FreeBSD Wireless Quickstart

This is being written for the person who just installed FreeBSD and needs to quickly set up a wireless connection. It covers wireless with no authentication, WEP, and WPA/WPA2 personal setup. It assumes that you've already gotten your card recognized by the system.

Most of this is taken from the Handbook's wireless page, just leaving out most of the explanations and opinions. In most examples, we'll use an Intel card, which your FreeBSD system sees as iwm, (or possibly iwi) and is one of the more common cards.

Does the sytem see your card?
In FreeBSD-10.x and below, try the command ifconfig. Hopefully, it shows your card. If not, that's beyond the scope of this article, but you can start by trying to figure out the model and seeing if it's supported, or finding a USB wireless that works. It may be as simple as loading a module a boot. Each version of FreeBSD supports more cards. See below for FreeBSD-11 and up.

In FreeBSD-11, doing ifconfig or ifconfig -l will no longer show said iwi0 (or whatever designation your card uses.) Instead, you can run sysctl net.wlan.devices, which should show you if the system has seen your card. If so, then proceed to the next step.

Sometimes, even if the system sees your card, you will have to edit /boot/loader.conf or other file to get it working. Once you know your card, for example, iwm, check the man page for it. For example, anything using the urtwn driver, such as the little Edimax 7811-UN, require two lines in /boot/loader.conf

Most Intel cards, using the iwm or iwi driver, will also require lines to be added to /boot/loader.conf, so, once the driver is determined, run, for example, if it's using iwm, man iwm to see if anything is needed in /boot/loader.conf.

Setting up the LAN device
First, one creates device wlan0. Assuming the card is iwm0, the command is
ifconfig wlan0 create wlandevice iwm0

This seems to have changed in 12.x. Now the command, at least for my Intel card is :
ifconfig wlan create wlandev iwm0

You should see that the device has been created. To make this happen automatically upon boot, add the following to /etc/rc.conf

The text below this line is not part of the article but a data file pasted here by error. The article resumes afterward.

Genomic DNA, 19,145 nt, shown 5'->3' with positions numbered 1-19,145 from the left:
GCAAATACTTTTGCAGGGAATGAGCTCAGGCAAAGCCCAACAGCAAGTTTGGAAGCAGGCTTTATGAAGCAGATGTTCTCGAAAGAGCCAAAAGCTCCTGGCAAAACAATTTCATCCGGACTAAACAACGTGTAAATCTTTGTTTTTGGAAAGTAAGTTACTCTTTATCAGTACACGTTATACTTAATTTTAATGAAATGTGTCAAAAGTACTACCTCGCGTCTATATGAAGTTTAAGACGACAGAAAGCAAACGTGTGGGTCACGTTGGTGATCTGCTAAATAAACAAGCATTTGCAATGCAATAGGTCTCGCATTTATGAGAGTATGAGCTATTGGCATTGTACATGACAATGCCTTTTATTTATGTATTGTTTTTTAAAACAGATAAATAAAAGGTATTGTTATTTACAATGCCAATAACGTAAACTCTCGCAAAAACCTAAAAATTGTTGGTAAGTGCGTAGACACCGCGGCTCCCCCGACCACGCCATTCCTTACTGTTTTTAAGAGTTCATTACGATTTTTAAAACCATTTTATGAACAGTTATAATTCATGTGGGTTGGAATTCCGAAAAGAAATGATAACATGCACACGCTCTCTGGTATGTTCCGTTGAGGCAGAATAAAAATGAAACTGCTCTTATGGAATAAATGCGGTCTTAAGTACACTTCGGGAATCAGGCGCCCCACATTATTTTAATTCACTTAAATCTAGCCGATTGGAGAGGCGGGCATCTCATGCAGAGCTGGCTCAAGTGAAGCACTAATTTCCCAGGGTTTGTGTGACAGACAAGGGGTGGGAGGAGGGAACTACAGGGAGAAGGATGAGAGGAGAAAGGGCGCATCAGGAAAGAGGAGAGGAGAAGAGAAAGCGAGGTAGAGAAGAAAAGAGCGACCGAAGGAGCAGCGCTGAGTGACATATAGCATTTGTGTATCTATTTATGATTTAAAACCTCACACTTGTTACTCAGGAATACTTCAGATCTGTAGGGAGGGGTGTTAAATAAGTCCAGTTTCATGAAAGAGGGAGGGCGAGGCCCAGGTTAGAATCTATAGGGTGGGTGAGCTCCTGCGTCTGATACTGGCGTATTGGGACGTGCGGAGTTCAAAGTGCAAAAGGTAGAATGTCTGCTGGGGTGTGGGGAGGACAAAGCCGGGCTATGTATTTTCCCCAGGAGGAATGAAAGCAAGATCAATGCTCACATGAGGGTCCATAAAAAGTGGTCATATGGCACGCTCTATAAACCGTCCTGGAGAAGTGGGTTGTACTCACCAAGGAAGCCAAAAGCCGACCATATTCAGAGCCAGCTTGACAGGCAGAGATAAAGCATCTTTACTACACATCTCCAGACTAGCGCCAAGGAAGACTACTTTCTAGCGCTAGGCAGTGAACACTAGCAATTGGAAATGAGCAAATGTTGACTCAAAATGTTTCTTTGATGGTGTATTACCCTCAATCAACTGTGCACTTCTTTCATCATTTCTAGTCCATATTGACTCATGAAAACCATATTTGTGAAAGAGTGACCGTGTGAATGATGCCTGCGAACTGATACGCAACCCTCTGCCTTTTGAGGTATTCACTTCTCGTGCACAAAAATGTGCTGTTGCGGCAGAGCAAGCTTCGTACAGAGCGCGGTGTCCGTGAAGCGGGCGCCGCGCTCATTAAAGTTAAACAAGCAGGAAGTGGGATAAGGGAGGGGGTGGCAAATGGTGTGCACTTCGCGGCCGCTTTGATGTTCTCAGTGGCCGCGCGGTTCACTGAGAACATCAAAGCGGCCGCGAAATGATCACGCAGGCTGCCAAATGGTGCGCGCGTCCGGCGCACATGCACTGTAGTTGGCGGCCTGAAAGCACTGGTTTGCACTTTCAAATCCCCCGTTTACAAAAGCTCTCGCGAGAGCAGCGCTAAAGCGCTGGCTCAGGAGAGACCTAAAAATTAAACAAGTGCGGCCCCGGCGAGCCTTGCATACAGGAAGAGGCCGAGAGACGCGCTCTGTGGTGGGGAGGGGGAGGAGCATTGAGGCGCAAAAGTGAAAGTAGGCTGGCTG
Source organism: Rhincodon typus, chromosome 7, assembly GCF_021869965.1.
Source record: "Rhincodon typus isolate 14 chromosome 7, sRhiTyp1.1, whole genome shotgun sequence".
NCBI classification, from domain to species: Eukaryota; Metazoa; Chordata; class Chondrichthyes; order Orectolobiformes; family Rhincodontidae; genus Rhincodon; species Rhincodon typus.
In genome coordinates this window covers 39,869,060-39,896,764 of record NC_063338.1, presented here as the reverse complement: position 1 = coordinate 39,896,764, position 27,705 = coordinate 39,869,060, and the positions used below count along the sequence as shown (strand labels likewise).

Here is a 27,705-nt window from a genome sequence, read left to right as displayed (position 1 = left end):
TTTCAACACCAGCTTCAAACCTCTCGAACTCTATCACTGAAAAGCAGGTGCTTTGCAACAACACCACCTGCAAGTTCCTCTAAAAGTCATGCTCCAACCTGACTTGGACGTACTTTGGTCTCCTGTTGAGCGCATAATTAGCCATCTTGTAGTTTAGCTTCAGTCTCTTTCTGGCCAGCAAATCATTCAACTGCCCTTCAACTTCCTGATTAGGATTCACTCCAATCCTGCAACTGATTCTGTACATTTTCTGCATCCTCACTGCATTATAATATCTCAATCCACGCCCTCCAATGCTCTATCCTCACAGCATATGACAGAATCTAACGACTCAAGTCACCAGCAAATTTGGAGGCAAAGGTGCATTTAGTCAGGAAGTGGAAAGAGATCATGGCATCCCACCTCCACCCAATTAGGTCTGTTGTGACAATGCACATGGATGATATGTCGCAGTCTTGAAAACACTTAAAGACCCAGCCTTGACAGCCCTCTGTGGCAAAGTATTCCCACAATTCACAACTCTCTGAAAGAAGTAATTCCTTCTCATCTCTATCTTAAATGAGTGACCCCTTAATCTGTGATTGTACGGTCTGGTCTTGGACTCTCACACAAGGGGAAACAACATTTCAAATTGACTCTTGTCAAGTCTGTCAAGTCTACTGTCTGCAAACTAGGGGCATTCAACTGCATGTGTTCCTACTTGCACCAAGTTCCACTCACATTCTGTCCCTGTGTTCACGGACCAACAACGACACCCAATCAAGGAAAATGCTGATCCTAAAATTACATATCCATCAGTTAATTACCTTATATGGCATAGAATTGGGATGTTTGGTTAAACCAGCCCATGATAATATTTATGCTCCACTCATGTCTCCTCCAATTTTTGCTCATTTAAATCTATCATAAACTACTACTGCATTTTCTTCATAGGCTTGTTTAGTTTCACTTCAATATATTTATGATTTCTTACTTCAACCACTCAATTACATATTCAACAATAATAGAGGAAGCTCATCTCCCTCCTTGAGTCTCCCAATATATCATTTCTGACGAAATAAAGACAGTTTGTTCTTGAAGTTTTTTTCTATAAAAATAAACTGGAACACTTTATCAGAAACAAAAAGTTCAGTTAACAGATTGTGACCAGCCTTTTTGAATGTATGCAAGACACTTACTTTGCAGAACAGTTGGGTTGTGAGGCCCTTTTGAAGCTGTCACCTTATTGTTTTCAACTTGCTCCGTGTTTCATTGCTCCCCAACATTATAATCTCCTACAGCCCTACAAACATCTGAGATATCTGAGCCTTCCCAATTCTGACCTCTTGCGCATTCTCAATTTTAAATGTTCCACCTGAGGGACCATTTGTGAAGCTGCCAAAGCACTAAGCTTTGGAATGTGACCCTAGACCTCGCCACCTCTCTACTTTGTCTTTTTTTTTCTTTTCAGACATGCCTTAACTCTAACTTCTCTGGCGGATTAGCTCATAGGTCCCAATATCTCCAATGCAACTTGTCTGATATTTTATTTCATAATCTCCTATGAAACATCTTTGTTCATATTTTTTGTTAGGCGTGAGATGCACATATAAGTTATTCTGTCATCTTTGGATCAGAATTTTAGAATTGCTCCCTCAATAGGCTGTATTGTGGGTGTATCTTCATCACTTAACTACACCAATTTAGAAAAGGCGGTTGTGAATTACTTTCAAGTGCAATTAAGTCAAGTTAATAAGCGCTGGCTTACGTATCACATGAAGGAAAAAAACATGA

Connecting to an open network
So, you live in NYC, and you're at the New York Public Library, which has an open network called NYPL. (I think--I'm in the middle of writing this, and I'm not going downstairs to check right now---ahh, First World Problems). You've created your wlan0 device as described, so let's connect it to NYPL's network.

First let's get the name of the network.
ifconfig wlan0 up scan

This looks for available networks and will return a listing of them. In this case, we want to connect to the NYPL network so we'll use
ifconfig wlan0 ssid NYPL

Hopefully you will see that it's joined, and running ifconfig iwm0 will show that it's associated. Get an address.
dhclient wlan0

You should see that it has an address.

WEP is pretty insecure, and you should probably not use it,but if you are using it, then, first create the wlan0 device as described above.

Assuming your WEP ssid is mywep and has a password of 1234, the command would then be
ifconfig wlan0 ssid mywep wepmode on wepkey 0x8787887878 webextkey 1

That is using the hex version of the key. I'm not sure how to specifiy the ASCII version on the command line, and as I've not seen a WEP network in years, when 2 minutes of google didn't find it, I gave up. :) In Linux, I think that one used to use -s (as in string, to preface it, so doing something like
ifconfig wlan0 ssid mywep wepmode on wepkey -s mywepkey webextkey 1

may work, but I really don't know. Generally, you REALLY shouldn't use WEP anyway.

This is the default for most home routers. Assuming your network is called mywpa and your password is 1234, once again, first create the device with ifconfig wlan0 create wlandev iwm0. Then create a wpa_supplicant.conf file. For now, the wpa_supplicant.conf file can stay in your $HOME directory while you test.

If your router has the network hidden, as some of the older Linksys routers do by default, then it should be slightly different.

To run this from command line (you'll need root privilege or use sudo)
wpa_supplicant -i wlan0 -c /etc/wpa_supplicant.conf

(Assuming you've put wpa_supplicant.conf in /etc. This will show you what's going on. Once you're sure it's working, you can run it in the background, by adding the -B option.
wpa_supplicant -B -i wlan0 -c wpa_supplicant.conf

Once it's associated with the network, you can use dhclient to get an address. (Running ifconfig wlan0 should show that it's associated.)
dhclient wlan0

To make this one automatic, move your wpa_supplicant.conf to /etc and add the following to /etc/rc.conf. (We're assuming you already have the wlans0_iwm0="wlan0" in /etc/rc.conf)
ifconfig_wlan0="WPA SYNCDHCP"

If you then run
service netif restart

It may also be necessary to run
service routing restart

your wpa configuration should associate your card with the network and get it an address through DHCP.

While this next part goes beyond being a quickstart, if you're saving a wpa_supplicant.conf file, you can use the wpa_passphrase command to create said file. (I think it requires an 8 character password, which is a Good Thing(TM), so we'll use that in this example.)
wpa_passphrase mywpa 12345678 > wpa_supplicant.conf

This produces a file that will read

You can then remove the commented out #psk="12345678" line, and copy the file over to /etc/wpa_supplicant.conf. (Again, if it's a hidden network, insert the scan_ssid=1 above the ssid="mywpa" line.)

Remember sudo doesn't do redirect, so if you wish to use sudo (taken from a post by vermaden on FreeBSD forums)
wpa_passphrase "mywpa" "12345678" |sudo tee /etc/wpa_supplicant.conf